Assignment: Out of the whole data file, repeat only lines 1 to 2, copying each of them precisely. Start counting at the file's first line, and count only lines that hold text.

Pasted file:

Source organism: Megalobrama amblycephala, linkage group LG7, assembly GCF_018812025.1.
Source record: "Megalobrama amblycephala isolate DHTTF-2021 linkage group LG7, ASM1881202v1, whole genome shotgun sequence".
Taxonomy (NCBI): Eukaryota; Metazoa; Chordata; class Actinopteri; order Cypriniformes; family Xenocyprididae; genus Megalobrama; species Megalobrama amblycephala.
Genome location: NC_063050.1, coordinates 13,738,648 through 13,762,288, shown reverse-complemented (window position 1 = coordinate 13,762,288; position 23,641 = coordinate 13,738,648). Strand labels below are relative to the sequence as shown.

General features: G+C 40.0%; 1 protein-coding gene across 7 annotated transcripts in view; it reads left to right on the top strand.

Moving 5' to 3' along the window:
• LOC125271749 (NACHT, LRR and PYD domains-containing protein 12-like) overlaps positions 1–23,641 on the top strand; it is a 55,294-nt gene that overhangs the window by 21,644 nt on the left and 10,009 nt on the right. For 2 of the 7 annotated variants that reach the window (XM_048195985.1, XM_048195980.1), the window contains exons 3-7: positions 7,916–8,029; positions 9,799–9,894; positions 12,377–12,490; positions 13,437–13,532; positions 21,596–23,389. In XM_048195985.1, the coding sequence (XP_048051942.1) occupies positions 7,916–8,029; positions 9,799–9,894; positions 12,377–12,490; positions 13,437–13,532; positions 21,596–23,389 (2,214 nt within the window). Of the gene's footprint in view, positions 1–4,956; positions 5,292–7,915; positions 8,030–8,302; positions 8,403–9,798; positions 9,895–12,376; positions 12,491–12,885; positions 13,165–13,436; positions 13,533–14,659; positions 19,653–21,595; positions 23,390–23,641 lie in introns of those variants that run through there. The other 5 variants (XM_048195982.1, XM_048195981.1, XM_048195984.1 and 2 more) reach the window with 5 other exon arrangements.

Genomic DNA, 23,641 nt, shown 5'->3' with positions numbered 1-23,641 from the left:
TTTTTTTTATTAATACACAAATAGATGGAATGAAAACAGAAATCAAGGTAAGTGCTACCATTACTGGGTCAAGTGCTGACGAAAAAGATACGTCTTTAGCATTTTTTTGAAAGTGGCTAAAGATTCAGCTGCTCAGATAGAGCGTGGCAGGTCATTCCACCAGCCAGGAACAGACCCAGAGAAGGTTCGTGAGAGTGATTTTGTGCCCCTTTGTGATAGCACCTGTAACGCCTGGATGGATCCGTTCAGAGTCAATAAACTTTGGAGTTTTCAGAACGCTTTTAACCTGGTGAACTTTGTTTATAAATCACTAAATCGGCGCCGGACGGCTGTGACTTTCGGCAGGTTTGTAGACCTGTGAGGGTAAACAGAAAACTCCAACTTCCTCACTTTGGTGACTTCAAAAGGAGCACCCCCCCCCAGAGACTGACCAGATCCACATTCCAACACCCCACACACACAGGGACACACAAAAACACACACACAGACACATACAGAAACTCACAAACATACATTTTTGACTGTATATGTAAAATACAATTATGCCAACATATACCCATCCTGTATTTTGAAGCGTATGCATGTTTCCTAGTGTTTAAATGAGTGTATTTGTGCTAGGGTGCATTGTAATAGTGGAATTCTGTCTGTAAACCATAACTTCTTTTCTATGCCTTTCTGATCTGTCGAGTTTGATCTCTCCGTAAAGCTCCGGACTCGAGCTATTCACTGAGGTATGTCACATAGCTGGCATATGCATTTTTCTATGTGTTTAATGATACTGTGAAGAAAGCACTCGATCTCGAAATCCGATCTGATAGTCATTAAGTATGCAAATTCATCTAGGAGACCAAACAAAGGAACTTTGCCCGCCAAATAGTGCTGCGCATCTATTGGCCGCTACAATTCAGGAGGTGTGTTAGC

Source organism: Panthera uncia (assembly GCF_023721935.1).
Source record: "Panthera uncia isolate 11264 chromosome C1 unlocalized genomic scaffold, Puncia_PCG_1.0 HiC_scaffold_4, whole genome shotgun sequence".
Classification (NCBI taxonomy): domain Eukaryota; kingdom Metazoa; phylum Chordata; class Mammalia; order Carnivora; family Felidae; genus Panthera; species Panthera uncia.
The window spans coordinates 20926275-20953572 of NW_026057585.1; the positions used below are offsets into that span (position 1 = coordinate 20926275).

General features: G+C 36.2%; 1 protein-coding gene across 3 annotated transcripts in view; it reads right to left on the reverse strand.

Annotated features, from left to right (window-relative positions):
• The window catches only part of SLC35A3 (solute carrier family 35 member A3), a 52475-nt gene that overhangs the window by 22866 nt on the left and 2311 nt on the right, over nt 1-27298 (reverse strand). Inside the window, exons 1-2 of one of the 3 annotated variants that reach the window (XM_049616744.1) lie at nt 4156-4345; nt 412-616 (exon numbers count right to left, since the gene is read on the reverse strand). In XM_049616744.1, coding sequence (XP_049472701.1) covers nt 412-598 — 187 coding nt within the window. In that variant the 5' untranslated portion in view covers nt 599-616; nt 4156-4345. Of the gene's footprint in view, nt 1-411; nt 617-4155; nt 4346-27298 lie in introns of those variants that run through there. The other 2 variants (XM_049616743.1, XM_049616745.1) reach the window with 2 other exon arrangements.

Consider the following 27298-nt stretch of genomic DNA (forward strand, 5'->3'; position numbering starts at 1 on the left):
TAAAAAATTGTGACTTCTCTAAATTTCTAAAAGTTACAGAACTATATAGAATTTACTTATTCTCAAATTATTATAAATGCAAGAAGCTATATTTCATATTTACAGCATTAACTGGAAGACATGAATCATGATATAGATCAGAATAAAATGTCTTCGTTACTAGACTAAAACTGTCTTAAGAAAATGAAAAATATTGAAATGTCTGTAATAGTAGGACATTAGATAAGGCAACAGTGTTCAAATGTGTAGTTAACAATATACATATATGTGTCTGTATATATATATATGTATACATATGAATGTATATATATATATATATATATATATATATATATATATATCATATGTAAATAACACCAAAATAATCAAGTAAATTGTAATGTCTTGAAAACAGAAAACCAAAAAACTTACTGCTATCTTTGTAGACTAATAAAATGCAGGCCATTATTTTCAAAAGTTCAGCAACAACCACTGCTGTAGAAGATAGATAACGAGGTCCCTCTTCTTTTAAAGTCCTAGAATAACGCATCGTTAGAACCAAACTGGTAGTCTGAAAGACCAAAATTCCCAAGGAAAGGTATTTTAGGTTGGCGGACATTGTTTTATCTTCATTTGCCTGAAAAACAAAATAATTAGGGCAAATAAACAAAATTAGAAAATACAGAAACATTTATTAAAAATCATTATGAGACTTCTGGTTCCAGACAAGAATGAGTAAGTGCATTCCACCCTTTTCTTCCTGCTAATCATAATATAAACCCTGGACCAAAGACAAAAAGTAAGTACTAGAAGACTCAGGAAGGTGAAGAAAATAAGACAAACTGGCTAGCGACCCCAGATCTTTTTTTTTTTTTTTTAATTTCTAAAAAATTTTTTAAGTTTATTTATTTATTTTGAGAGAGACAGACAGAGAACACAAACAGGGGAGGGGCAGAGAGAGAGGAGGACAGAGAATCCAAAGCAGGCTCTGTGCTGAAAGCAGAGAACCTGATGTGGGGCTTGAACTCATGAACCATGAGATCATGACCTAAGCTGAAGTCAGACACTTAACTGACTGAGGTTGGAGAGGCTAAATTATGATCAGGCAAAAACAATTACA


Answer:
Source organism: Megalobrama amblycephala, linkage group LG7, assembly GCF_018812025.1.
Source record: "Megalobrama amblycephala isolate DHTTF-2021 linkage group LG7, ASM1881202v1, whole genome shotgun sequence".